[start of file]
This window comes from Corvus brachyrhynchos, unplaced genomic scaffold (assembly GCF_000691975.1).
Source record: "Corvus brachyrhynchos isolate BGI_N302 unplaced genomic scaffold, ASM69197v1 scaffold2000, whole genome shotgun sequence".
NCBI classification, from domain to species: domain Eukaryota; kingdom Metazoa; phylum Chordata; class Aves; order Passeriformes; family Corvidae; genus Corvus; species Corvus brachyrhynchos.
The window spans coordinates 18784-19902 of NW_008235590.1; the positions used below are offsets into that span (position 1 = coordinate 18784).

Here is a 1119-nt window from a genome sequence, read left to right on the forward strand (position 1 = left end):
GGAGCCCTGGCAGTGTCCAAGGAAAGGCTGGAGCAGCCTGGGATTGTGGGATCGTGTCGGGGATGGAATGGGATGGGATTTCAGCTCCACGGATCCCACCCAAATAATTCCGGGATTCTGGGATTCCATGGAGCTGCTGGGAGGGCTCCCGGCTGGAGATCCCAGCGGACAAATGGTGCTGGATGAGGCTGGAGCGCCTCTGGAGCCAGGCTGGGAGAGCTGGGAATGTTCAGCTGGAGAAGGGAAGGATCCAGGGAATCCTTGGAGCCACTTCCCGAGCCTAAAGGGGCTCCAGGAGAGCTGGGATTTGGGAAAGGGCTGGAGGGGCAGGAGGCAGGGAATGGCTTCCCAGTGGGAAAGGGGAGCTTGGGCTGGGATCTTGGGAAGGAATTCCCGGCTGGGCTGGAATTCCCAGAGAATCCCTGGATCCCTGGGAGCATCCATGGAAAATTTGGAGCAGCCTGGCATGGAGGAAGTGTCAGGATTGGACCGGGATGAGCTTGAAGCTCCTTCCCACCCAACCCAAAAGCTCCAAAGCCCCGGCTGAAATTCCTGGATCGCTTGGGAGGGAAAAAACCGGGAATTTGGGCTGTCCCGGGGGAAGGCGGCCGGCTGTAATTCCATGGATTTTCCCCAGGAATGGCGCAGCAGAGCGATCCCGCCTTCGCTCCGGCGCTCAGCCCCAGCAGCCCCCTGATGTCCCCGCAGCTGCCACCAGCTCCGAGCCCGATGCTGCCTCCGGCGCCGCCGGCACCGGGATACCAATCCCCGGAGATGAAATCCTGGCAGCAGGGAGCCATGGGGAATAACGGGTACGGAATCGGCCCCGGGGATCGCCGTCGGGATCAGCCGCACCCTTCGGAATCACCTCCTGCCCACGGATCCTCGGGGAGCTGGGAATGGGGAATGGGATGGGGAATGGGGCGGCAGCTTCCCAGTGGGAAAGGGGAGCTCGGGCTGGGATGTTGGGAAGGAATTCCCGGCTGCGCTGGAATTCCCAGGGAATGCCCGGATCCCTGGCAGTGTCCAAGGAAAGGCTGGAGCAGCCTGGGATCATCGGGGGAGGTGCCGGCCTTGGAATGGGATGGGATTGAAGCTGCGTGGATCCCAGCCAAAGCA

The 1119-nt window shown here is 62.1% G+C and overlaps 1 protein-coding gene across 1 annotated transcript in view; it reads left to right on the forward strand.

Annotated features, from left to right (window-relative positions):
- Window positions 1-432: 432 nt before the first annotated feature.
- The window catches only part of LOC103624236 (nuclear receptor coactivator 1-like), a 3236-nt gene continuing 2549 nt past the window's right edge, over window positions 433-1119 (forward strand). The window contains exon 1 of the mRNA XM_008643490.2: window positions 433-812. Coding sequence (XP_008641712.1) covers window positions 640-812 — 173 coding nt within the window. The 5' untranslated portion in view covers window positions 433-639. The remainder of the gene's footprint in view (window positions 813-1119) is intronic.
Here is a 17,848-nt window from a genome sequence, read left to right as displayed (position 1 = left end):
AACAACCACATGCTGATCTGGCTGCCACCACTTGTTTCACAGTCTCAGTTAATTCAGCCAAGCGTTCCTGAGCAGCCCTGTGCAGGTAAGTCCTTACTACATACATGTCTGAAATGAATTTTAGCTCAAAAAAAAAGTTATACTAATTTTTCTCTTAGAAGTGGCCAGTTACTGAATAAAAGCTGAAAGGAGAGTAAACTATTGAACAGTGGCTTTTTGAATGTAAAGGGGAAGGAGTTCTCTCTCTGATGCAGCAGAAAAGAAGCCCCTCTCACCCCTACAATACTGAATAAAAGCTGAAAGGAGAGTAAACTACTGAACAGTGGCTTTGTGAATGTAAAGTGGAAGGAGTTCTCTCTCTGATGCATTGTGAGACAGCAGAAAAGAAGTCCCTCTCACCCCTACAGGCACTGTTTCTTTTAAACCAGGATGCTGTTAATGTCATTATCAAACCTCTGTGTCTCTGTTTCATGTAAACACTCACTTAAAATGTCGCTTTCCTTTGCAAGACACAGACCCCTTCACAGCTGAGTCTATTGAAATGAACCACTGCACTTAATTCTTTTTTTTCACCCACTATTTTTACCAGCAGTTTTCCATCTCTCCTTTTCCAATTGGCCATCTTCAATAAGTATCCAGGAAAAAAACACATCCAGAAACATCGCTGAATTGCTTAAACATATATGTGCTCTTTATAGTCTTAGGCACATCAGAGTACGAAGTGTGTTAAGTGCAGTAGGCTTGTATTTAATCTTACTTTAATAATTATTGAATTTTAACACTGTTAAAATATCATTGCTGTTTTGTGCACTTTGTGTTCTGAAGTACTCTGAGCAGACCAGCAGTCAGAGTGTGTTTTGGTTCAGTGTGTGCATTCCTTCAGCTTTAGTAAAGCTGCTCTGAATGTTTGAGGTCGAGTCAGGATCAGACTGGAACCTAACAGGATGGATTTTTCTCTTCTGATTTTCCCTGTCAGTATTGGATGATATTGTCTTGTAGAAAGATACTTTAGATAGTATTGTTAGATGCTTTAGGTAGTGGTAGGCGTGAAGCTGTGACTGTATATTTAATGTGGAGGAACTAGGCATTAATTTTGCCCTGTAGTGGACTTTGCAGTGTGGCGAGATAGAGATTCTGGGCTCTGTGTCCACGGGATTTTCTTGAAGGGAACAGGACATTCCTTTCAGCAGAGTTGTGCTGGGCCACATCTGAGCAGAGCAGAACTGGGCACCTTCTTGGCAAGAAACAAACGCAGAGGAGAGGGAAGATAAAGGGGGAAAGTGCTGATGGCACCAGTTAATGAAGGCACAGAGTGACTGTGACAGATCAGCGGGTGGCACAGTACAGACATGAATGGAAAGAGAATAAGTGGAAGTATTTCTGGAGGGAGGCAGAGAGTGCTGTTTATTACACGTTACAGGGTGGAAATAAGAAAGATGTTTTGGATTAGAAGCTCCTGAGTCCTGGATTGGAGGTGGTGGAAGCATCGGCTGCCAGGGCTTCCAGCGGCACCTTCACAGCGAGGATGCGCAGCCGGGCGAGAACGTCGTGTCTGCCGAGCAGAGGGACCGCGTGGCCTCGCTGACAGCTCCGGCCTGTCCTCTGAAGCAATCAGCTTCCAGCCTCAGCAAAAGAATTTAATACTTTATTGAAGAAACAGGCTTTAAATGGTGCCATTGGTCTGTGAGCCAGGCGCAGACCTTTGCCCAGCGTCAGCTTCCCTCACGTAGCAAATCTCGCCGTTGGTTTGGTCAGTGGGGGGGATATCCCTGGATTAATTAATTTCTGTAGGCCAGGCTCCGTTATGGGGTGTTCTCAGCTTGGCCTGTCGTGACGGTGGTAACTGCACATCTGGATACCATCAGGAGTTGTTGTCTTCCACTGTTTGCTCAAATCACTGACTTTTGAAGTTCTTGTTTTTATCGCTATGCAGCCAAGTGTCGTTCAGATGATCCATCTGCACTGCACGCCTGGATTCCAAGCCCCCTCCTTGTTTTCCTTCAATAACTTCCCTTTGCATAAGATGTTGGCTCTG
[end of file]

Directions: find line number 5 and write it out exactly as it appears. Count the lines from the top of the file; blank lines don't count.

Here is a 1119-nt window from a genome sequence, read left to right on the forward strand (position 1 = left end):